Skip to main content

Public Golf Courses

Making The Right Choice

Finding a good and relatively inexpensive public golf course can be a difficult task for any newcomer to the world of golf and so this article aims to give you a few tips on points to look for when choosing a suitable public golf course.

Chances are, if you’re just starting out, you haven't decided to apply to a fancy country club yet so you can play their outstanding course, right? That's a very good idea, because there are probably several public golf courses close to you that are just as terrific and much cheaper too! Do you think Tiger Woods and Phil Mickelson started out on private courses? I doubt it! Even though we can't all have the status of a Woods or Mickelson, we can make sure that we don't have an argument with our wallet every time we want to hit the course for some practice time on the driving range or to get in a leisurely round.

Of course, the first thing you want to check at a public golf course is the course itself. Find out how many holes it has – some courses only have 9 and, to play a full 18 holes of golf, you just go around twice. Walk a few holes and take a look at the course. Check to see whether it appears well maintained. Are the greens plush and even? Is the rough bearable? Does it look like they regularly mend divot holes? There’s nothing more discouraging for a novice golfer than playing a course that ends up being too tough just because of poor maintenance. While poorly maintained courses can provide lots of entertainment value – you know you look funny when you’re swinging away in a bunker – they don’t provide as much "good" experience for a novice golfer as a well cared for course will.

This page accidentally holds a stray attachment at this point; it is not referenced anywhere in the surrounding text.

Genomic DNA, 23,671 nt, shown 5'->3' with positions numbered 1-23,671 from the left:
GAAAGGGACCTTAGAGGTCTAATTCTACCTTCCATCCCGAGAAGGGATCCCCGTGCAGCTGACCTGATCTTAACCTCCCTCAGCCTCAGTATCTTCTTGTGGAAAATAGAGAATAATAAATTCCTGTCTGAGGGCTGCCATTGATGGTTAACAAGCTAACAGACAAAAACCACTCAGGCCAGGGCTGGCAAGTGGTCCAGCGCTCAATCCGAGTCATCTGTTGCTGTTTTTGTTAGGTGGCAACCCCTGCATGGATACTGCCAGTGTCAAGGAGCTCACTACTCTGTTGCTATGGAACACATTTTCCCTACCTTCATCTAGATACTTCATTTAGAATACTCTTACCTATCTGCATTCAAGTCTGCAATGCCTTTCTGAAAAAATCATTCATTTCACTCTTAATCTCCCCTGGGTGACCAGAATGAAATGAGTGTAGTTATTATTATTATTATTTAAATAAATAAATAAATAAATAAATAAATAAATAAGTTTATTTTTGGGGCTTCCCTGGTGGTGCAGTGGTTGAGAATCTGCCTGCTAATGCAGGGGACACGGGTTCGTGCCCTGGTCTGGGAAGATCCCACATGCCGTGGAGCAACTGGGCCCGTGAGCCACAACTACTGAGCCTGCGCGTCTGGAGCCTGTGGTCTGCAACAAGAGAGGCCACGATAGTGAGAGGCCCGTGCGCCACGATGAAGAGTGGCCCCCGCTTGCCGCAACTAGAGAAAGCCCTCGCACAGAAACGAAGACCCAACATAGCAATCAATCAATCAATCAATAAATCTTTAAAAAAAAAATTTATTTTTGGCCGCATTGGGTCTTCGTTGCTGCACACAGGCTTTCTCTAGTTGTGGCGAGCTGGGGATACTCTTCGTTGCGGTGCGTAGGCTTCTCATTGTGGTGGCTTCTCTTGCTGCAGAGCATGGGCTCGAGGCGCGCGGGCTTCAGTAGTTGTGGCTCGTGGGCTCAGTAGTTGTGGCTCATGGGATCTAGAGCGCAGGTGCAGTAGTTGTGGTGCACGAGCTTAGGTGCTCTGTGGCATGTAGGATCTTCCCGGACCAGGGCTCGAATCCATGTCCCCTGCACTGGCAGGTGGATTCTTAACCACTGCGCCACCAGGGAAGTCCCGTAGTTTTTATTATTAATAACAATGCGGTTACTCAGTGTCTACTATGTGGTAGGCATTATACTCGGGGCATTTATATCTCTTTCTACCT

That brings up another thing to check, the cost of a round. You'll find some big differences in cost from course to course, and many public golf courses offer reduced rates at certain times of the day and during the off-season. For example, public golf courses in Phoenix, Arizona, known as the City of Golf, sometimes discount their rates by as much as 50 percent during the hot summer months.

Next, some extras can be really helpful to your game! Most beginners spend far too much time on the practice putting green and not nearly enough time on the driving range. Make sure the course you pick has an adequate driving range. It doesn’t matter if you can putt like a pro if it takes you six strokes to get onto the green at a par 3 hole. Along with the driving range and practice green, you might find a public golf course that has a chipping green or a practice bunker. These can all be great features to help you improve particular problem areas in your game. And that’s what it's all about.

Finally, check out the clubhouse. No, I don’t mean discover whether the bartender is handsome or the waitress is cute. Learn whether the course has a pro shop, and whether a golf pro runs it. Ask about his or her qualifications – most of us think of the words "golf pro" and immediately think PGA, but not all golf pros are registered with the PGA. For that matter, not all golf pros are particularly well qualified for teaching. Ask if lessons are offered or if a golf school is associated with the course. This can be a big selling point if you’re trying to improve your golf swing and just can’t figure out what's wrong. And of course, find out the cost of the lessons.